By Letty Nardone
This is an essay covering some of the lingering annoyances I have over the latest installment of the Fantastic Beasts franchise. Spoilers are everywhere so please read at your risk!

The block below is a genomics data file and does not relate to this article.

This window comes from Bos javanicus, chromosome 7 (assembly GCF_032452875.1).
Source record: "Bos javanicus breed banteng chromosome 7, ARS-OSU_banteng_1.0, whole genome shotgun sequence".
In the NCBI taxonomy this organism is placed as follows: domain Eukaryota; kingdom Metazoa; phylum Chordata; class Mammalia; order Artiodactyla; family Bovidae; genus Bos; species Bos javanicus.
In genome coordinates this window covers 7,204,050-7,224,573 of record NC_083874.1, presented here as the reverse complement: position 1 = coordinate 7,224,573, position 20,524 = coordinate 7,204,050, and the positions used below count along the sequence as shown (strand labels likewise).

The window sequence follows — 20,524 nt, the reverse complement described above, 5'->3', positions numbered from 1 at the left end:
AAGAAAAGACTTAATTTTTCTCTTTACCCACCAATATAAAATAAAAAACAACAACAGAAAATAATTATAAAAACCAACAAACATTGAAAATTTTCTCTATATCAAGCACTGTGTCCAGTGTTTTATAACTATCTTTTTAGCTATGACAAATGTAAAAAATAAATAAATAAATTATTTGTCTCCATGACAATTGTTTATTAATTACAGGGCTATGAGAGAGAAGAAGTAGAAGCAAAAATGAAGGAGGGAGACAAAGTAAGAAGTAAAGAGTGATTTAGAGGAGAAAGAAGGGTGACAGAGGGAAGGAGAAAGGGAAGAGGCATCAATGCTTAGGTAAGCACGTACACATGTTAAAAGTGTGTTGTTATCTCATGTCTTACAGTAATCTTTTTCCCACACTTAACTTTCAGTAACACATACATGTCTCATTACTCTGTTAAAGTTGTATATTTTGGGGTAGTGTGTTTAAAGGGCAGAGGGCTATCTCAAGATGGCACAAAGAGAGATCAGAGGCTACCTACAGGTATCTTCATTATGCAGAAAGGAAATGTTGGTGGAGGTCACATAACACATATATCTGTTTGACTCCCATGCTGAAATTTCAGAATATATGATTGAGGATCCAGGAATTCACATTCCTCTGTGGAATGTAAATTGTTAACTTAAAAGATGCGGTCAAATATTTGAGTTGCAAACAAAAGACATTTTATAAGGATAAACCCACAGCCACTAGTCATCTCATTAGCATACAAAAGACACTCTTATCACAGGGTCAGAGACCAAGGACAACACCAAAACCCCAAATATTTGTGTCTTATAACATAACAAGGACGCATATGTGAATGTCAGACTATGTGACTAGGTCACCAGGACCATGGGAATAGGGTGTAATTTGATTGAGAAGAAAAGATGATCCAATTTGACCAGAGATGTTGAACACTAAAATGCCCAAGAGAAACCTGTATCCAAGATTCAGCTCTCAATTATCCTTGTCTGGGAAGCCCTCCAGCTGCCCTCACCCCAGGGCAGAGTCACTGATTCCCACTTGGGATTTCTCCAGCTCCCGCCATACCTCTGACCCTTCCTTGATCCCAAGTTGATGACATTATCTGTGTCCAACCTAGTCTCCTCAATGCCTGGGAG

McGonagall: The fandom is having a collective conniption over the cameo appearance of Prof McGonagall in the latest installment of Fantastic Beasts – The Crimes of Grindelwald. The hysteria is over the fact that Prof McGonagall cannot possibly be teaching at Hogwarts in 1927. According to the Harry Potter Wikia, she was born in 1935. Possible explanations can be: the film producers are featuring a short cameo for the fans; the audience will love seeing her; they don’t care about the timeline; there’s no mention of her birth year in the books; the birth year has been deduced by the fans from the short facts that are provided from Pottermore. Even Pottermore doesn’t state a birth year, only the month and date. Or maybe it’s not really Minerva McGonagall; maybe she’s another professor with the same last name. I believe the film producers really wanted to have this through-back to the Potter books by having a short scene that doesn’t add or detract from the Fantastic Beasts storyline. Unless we see her in future films there could be plot problems. JK Rowling wrote this screenplay, which surprises me a great deal. I want to believe she always has strict rules for her characters and for the magical world they inhabit. If JK Rowling is disregarding her own rules (like when a character is born), then she’s throwing the fandom into a confusion spiral. Fans live for concocting crackpot theories. We talk endlessly about character motivations. We spend unusually long periods of time mulling over and contemplating storylines. WHY, then, cause the fans such angst for only 2 seconds of nostalgic joy at seeing McGonagall on screen in her younger days? Here is my biggest fear – Minerva McGonagall uses a time turner to travel back to 1927 to help Albus on that very day because he needed a substitute teacher.